At 17, Luke Miller is not the youngest player in the country to advance to a sectional qualifier for the U.S. Open. But he is the youngest from Western Pennsylvania -- even though he doesn't always live here.
Miller will be in Columbus, Ohio, Monday for a 36-hole sectional qualifier at two clubs -- Scioto and Brookside -- hoping to beat out a slew of PGA Tour players for one of the spots into the U.S. Open that begins in 11 days in Pinehurst, N.C.
It might seem like déjà vu for Miller, who watched his older brother, William, fail to qualify for the U.S. Open several years ago at Scioto.
"I'm really excited," said Miller, who was one of four players to make it through a local qualifier at Valley Brook CC in McMurray.
"Watching my brother when he was 18 play at Scioto, seeing the golf course before, the confidence where my game is right now, I'm going to go and try to have some fun."
Miller and his family live in Venetia in the summer, but he has gone to Lakewood Ranch High School in Bradenton, Fla., the past three years, helping his team win the state championship each year.
But Miller said he thinks he might stay here for his senior year and go to Peters Township High School.
"This is where I grew up; I've been around all my friends," Miller said. "I thought I could get better and prepare for college by going to Florida."
Miller turned 17 in April, but he is not the youngest player trying to make it to the U.S. Open.
Two 15-year-olds -- Easton Paxton of Riverton, Wyo., and Andrew Orischak of Hilton Head, S.C. -- also advanced to the sectional round. So did six players who are 16.
While Miller is the youngest from this area, Oakmont professional Bob Ford, 60, is the oldest player in the country to reach a sectional qualifier.
Ford and Nevillewood's director of instruction Kevin Shields will play in a 36-hole qualifier in Purchase, N.Y.
Mike Van Sickle, a medalist in the local qualifier at Valley Brook, will compete in a sectional qualifier in Rockville, Md.
How about that?
There is nothing ordinary about the holes-in-one registered by Al Piesik of McKeesport.
He had his fourth career ace May 23 at Youghiogheny Country Club, his home course, and it came at No. 5, a 154-yard par-3, with a 5-wood.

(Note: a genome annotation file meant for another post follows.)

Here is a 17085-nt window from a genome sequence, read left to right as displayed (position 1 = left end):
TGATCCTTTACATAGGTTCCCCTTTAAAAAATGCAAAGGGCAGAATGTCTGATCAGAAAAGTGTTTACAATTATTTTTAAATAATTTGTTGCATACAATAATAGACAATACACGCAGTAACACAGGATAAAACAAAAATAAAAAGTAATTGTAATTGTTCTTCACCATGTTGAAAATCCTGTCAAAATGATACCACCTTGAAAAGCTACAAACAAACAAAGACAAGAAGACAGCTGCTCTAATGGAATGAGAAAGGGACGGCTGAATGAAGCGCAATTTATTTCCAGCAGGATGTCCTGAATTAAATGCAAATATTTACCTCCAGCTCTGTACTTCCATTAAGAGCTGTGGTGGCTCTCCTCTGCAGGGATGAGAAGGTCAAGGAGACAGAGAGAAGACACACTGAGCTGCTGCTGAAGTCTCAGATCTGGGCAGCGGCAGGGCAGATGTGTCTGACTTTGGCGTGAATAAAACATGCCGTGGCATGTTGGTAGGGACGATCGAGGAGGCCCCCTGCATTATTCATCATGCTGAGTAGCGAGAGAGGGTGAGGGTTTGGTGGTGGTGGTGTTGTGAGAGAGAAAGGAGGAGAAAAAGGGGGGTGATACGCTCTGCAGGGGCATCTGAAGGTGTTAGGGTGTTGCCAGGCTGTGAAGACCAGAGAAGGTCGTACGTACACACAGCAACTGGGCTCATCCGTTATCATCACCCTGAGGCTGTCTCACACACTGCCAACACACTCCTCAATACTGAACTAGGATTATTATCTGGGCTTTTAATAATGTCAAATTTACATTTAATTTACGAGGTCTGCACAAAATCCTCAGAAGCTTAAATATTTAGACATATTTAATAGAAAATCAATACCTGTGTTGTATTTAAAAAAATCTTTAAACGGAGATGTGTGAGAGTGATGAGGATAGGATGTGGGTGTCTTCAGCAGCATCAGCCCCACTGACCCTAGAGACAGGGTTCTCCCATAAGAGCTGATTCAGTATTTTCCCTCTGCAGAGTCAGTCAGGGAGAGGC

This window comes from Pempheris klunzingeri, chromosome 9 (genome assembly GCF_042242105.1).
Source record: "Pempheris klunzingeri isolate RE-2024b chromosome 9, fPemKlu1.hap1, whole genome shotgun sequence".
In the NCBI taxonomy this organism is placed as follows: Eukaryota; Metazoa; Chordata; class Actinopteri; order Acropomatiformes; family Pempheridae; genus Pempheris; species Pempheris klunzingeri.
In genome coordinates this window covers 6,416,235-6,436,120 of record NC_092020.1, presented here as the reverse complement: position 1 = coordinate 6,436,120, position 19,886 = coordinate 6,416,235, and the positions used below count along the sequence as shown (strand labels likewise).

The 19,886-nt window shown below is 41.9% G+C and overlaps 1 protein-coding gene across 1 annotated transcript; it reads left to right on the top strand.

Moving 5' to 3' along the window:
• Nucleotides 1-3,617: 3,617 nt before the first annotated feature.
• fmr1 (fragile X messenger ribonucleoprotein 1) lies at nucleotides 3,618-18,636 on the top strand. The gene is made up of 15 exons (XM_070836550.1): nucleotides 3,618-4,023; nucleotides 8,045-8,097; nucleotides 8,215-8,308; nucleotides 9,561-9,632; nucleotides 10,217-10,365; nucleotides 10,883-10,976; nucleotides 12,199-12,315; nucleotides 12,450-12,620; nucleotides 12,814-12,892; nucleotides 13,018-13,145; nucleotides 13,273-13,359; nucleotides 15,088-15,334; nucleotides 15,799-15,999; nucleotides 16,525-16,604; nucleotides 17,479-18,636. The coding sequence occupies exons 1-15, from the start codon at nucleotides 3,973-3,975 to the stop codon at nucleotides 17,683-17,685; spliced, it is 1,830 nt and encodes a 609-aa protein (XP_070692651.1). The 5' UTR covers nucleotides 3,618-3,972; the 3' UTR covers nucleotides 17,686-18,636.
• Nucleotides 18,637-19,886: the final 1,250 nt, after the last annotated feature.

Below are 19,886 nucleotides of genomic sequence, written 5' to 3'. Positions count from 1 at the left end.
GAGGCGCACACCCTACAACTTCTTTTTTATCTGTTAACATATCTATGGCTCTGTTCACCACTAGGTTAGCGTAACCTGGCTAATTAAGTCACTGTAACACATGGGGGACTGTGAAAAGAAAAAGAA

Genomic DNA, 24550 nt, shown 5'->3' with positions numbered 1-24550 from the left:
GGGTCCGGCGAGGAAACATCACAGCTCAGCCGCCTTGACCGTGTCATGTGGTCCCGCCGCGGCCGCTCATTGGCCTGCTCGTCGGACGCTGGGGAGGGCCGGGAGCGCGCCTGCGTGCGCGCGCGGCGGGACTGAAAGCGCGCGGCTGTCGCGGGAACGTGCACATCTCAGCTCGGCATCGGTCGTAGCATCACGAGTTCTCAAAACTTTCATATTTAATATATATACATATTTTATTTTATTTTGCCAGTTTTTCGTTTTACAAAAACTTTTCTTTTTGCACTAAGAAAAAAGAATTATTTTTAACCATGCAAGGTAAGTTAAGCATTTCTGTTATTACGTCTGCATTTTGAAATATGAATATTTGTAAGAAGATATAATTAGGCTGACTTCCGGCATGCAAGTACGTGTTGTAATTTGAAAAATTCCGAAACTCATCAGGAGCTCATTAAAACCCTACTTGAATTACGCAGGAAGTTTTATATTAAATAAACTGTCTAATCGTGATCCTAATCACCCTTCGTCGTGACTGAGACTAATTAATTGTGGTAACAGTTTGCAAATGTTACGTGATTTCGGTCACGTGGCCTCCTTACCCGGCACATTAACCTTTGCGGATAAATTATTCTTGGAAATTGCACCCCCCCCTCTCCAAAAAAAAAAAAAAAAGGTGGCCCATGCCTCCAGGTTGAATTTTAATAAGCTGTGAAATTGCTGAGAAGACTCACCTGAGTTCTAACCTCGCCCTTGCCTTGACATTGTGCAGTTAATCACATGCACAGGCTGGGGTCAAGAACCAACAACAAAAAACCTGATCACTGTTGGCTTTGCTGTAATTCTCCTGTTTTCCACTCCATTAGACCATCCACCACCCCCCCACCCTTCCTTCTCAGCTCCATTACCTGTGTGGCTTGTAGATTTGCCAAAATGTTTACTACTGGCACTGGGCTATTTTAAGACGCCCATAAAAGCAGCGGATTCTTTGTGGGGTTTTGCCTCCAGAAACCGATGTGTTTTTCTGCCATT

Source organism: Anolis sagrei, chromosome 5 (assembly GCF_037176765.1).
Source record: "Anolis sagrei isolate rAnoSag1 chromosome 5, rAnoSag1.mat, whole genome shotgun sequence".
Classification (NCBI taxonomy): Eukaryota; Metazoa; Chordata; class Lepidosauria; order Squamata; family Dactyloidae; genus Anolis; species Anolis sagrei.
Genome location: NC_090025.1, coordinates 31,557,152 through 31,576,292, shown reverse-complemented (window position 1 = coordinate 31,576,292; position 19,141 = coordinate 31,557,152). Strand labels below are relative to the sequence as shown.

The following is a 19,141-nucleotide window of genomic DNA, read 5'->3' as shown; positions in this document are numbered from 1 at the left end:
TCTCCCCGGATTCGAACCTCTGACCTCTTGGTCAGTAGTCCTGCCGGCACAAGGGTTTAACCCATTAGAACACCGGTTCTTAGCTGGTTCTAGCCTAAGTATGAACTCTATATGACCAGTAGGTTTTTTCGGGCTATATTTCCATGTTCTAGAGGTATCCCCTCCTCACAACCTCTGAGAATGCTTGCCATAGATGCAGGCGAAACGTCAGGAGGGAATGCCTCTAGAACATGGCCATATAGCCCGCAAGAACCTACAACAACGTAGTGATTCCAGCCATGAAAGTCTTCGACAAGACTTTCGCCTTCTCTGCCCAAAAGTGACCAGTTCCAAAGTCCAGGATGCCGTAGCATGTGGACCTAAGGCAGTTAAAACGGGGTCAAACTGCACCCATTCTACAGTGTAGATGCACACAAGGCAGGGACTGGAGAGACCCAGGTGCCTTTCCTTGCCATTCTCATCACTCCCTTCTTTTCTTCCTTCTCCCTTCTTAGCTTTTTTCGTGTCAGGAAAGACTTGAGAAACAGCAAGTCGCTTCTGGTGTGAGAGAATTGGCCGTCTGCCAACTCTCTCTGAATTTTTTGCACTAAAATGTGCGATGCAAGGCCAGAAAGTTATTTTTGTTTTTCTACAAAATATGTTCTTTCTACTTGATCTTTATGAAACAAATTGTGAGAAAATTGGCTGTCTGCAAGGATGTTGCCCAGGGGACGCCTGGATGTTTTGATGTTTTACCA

That should not be surprising. All of Piesik's holes-in-one have come at a No. 5 hole.
His first ace came at the same hole in 1991. In 2007 he had another hole-in-one at the fifth hole at Diamond Run Golf Club in Sewickley. Several years later, he had his third ace on the same hole at Diamond Run.
"All on a No. 5 hole," said Piesik, a 22-handicap.
But that's not all.
Piesik's first hole-in-one at Diamond Run came during a shotgun start and No. 5 was his opening hole. His second ace there also came during a shotgun start and No. 5 was his final hole.
"So my first shot and my last shot were holes-in-one," he said.
Dissa and data
• World Golf Hall of Fame member Nick Price has committed to play in the Constellation Senior Players Championship at Fox Chapel GC. Price is the fifth Hall of Famer in the field, along with Hale Irwin, Bernhard Langer, Sandy Lyle and Colin Montgomerie.
• The 36-hole Tri-State Open will be Monday and Tuesday at New Castle CC. Amateur Nathan Smith is defending champ, but he will be competing in the sectional qualifier in Purchase, N.Y.
• Beginning with the 2018 championship at Shoal Creek (Ala.), the United States Golf Association will play the U.S. Women's Open on dates earlier than the U.S. Open. The U.S. Women's Open has been held before the U.S. Open only three times in its 69-year history, most recently in 2001.
Gerry Dulac: email@example.com; twitter: @gerrydulac. Listen to "The Golf Show with Gerry Dulac" every Thursday 6-7:30 p.m. on 970 ESPN.